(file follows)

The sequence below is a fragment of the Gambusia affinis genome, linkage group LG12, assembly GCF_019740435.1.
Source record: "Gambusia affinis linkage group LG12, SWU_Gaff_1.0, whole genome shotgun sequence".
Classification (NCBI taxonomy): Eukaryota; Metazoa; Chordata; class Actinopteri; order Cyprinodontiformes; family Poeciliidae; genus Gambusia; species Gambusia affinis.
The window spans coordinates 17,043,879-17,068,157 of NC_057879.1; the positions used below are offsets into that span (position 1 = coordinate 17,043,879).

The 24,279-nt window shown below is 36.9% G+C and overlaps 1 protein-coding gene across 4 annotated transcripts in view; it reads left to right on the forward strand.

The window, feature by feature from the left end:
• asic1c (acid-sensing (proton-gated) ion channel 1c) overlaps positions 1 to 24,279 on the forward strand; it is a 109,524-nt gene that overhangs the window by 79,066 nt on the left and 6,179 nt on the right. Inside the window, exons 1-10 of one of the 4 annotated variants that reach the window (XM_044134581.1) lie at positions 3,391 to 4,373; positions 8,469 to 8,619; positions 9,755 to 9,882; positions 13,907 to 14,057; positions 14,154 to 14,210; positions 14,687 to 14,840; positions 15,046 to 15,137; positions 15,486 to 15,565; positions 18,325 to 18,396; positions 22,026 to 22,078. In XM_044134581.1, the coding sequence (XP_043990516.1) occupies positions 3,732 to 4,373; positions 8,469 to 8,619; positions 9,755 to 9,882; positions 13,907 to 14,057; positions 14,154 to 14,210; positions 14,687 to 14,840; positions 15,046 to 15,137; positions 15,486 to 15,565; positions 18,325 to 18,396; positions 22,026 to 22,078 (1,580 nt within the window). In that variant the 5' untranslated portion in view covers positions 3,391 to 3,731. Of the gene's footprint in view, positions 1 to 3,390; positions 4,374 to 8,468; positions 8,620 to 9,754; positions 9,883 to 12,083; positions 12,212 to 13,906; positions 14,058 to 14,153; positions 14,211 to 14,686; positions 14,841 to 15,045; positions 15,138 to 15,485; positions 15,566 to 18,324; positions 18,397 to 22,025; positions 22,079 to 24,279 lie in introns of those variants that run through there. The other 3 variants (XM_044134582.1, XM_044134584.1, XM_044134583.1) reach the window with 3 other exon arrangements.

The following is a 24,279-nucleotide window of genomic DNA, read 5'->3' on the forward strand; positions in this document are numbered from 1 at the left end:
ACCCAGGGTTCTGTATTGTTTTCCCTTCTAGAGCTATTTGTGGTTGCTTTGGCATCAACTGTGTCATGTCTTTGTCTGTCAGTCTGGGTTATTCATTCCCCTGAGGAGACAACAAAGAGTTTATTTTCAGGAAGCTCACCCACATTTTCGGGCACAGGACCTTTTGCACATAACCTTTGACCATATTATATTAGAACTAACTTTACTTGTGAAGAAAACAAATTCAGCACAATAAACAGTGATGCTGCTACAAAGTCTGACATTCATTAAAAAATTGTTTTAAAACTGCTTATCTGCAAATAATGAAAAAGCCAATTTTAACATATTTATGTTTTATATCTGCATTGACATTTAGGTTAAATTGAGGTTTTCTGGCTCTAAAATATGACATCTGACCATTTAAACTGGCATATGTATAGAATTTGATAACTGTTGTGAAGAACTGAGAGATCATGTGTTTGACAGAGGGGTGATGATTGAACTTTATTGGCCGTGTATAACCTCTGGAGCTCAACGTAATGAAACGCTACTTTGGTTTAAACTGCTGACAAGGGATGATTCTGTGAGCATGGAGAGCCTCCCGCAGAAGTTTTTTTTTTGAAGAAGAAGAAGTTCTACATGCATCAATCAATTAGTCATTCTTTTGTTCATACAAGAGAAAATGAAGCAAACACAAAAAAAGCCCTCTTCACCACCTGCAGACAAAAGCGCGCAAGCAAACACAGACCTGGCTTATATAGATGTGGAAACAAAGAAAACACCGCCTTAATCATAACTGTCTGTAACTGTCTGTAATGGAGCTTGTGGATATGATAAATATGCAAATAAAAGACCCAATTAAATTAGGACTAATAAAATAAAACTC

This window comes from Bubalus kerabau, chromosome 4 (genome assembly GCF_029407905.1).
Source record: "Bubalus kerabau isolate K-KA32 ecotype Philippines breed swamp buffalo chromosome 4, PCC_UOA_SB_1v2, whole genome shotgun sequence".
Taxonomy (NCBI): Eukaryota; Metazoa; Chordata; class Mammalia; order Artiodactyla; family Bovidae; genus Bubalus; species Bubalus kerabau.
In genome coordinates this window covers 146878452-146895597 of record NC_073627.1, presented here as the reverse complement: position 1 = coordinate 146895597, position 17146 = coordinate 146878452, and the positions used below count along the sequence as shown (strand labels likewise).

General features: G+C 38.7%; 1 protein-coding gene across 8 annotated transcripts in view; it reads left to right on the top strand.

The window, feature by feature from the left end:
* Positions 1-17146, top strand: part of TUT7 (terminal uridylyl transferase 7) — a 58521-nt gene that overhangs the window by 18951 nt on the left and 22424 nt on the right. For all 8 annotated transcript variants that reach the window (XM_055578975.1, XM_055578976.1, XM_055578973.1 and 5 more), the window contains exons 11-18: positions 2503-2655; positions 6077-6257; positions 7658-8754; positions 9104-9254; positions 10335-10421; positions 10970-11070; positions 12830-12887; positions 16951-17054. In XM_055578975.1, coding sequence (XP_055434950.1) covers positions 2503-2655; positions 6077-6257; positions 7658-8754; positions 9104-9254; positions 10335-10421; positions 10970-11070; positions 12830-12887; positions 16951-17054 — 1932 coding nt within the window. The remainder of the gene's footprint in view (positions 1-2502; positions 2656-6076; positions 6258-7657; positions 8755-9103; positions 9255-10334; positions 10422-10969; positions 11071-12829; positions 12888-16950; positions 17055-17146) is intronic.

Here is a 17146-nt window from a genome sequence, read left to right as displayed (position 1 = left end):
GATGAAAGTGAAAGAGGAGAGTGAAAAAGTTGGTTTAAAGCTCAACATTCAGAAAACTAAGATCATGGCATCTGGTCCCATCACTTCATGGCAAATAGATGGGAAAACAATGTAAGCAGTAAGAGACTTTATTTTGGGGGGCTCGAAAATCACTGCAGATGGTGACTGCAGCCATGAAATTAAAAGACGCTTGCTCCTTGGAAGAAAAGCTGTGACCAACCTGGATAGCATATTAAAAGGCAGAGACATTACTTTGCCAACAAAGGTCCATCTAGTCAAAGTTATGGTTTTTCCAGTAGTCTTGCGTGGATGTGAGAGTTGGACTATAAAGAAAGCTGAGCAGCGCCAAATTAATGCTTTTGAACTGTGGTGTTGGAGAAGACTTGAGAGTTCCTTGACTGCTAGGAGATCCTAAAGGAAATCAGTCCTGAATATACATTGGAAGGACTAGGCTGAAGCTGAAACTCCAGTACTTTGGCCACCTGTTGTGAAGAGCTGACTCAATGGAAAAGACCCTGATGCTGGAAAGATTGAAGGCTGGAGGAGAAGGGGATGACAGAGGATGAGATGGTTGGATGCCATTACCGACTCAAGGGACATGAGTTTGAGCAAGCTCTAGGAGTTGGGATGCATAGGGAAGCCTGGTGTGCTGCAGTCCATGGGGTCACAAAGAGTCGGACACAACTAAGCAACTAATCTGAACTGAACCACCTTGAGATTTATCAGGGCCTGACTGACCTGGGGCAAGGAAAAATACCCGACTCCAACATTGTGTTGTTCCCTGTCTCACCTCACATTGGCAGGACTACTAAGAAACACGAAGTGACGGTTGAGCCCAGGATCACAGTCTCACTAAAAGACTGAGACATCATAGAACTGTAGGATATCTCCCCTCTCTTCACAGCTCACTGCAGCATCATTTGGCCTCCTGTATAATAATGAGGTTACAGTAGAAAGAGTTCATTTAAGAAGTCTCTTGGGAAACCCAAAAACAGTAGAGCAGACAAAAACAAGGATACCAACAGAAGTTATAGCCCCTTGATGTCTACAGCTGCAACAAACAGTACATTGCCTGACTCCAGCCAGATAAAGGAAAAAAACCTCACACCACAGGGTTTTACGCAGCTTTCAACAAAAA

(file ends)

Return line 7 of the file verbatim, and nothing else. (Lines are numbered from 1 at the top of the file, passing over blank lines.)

• asic1c (acid-sensing (proton-gated) ion channel 1c) overlaps positions 1 to 24,279 on the forward strand; it is a 109,524-nt gene that overhangs the window by 79,066 nt on the left and 6,179 nt on the right. Inside the window, exons 1-10 of one of the 4 annotated variants that reach the window (XM_044134581.1) lie at positions 3,391 to 4,373; positions 8,469 to 8,619; positions 9,755 to 9,882; positions 13,907 to 14,057; positions 14,154 to 14,210; positions 14,687 to 14,840; positions 15,046 to 15,137; positions 15,486 to 15,565; positions 18,325 to 18,396; positions 22,026 to 22,078. In XM_044134581.1, the coding sequence (XP_043990516.1) occupies positions 3,732 to 4,373; positions 8,469 to 8,619; positions 9,755 to 9,882; positions 13,907 to 14,057; positions 14,154 to 14,210; positions 14,687 to 14,840; positions 15,046 to 15,137; positions 15,486 to 15,565; positions 18,325 to 18,396; positions 22,026 to 22,078 (1,580 nt within the window). In that variant the 5' untranslated portion in view covers positions 3,391 to 3,731. Of the gene's footprint in view, positions 1 to 3,390; positions 4,374 to 8,468; positions 8,620 to 9,754; positions 9,883 to 12,083; positions 12,212 to 13,906; positions 14,058 to 14,153; positions 14,211 to 14,686; positions 14,841 to 15,045; positions 15,138 to 15,485; positions 15,566 to 18,324; positions 18,397 to 22,025; positions 22,079 to 24,279 lie in introns of those variants that run through there. The other 3 variants (XM_044134582.1, XM_044134584.1, XM_044134583.1) reach the window with 3 other exon arrangements.